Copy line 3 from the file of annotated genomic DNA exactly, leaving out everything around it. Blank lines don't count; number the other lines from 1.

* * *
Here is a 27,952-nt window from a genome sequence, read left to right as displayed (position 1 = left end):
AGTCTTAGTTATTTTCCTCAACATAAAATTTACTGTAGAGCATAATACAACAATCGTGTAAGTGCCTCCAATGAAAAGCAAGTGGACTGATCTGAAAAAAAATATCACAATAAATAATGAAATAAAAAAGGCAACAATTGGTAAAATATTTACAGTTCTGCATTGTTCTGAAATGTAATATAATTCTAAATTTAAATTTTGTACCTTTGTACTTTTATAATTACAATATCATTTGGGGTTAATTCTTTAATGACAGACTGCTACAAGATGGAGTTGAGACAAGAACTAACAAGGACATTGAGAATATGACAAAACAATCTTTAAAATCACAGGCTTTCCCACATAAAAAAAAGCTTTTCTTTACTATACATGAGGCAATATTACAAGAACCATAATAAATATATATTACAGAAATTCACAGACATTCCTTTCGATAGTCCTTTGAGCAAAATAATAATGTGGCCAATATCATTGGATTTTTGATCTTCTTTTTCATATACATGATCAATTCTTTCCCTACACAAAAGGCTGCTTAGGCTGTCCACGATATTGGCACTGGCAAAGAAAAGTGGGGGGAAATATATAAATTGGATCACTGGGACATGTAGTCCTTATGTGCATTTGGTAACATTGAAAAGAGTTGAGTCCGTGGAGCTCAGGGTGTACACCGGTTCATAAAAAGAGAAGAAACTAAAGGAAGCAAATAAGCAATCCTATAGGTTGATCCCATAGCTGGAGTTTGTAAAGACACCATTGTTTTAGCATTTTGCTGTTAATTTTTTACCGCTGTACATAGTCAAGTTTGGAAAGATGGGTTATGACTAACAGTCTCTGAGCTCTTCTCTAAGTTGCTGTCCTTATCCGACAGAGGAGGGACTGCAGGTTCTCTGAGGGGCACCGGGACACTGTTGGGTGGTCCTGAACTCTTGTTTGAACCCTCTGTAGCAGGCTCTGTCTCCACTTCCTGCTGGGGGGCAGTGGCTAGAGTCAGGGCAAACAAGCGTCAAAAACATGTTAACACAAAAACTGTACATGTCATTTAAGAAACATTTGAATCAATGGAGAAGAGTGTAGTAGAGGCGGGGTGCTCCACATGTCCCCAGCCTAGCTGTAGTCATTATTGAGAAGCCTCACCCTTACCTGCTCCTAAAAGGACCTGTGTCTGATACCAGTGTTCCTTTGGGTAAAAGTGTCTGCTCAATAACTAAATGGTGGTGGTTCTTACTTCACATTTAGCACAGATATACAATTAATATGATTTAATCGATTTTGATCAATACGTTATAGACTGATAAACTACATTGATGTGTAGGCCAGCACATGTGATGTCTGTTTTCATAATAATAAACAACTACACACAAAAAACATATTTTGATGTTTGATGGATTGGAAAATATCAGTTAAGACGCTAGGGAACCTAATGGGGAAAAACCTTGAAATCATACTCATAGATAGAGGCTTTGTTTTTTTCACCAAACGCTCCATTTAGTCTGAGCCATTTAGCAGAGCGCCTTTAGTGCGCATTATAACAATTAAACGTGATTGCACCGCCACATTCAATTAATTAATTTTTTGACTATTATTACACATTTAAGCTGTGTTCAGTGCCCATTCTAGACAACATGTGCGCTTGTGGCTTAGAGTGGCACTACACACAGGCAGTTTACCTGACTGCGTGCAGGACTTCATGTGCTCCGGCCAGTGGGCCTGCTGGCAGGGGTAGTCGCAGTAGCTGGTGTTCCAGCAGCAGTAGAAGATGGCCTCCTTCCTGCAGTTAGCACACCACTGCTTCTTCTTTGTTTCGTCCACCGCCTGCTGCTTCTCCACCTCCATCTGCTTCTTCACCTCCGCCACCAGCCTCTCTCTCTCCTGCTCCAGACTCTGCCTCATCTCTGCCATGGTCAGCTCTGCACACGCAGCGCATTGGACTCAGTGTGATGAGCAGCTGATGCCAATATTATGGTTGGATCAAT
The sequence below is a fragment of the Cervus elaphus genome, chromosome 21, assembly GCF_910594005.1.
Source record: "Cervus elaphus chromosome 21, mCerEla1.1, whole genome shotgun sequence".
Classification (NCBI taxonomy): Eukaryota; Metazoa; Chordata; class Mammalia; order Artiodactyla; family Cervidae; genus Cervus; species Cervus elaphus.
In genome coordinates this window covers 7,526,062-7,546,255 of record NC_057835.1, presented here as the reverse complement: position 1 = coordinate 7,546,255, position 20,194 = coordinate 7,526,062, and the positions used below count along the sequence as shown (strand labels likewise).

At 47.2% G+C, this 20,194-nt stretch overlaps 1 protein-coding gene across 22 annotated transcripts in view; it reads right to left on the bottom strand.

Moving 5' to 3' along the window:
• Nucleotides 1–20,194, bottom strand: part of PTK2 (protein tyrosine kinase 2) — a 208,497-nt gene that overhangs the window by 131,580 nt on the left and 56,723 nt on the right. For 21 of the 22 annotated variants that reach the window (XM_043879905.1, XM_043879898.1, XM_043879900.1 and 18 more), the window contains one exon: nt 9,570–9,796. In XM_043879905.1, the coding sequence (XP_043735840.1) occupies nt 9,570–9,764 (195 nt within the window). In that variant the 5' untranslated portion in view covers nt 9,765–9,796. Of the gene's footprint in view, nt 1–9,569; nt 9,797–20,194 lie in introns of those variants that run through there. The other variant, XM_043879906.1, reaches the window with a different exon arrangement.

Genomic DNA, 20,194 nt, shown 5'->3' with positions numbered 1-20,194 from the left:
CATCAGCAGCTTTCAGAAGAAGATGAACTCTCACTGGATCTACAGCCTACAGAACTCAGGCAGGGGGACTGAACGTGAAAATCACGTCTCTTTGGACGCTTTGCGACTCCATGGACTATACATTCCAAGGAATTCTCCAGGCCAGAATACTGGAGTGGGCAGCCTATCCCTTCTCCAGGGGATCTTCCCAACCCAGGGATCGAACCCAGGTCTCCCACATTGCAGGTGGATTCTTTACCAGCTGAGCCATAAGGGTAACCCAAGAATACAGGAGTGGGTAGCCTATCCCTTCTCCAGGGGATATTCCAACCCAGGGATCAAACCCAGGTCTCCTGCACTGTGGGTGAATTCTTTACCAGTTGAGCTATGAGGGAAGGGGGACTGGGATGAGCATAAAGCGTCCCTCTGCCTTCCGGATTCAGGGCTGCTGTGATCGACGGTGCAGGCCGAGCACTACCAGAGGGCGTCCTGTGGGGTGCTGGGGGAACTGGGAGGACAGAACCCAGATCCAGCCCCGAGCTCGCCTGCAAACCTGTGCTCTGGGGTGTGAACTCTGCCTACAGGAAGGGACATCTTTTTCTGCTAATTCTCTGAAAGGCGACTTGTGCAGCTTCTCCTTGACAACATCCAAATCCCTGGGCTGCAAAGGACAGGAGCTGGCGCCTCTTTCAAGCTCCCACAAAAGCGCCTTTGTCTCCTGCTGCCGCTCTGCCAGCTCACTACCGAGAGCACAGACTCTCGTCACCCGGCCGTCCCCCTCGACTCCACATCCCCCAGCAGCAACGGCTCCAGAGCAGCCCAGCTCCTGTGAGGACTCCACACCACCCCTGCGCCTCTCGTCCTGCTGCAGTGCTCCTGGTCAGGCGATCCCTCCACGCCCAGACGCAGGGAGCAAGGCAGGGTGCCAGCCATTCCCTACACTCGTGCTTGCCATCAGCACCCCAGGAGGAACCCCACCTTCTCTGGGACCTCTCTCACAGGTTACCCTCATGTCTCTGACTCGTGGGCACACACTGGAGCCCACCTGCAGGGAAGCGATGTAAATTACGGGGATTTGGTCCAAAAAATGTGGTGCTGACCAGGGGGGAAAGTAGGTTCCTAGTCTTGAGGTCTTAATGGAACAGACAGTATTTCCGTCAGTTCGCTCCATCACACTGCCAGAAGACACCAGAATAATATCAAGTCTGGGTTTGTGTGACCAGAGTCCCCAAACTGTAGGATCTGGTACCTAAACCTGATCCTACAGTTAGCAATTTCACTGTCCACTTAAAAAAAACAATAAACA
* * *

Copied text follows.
The sequence below is a fragment of the Cervus elaphus genome, chromosome 21, assembly GCF_910594005.1.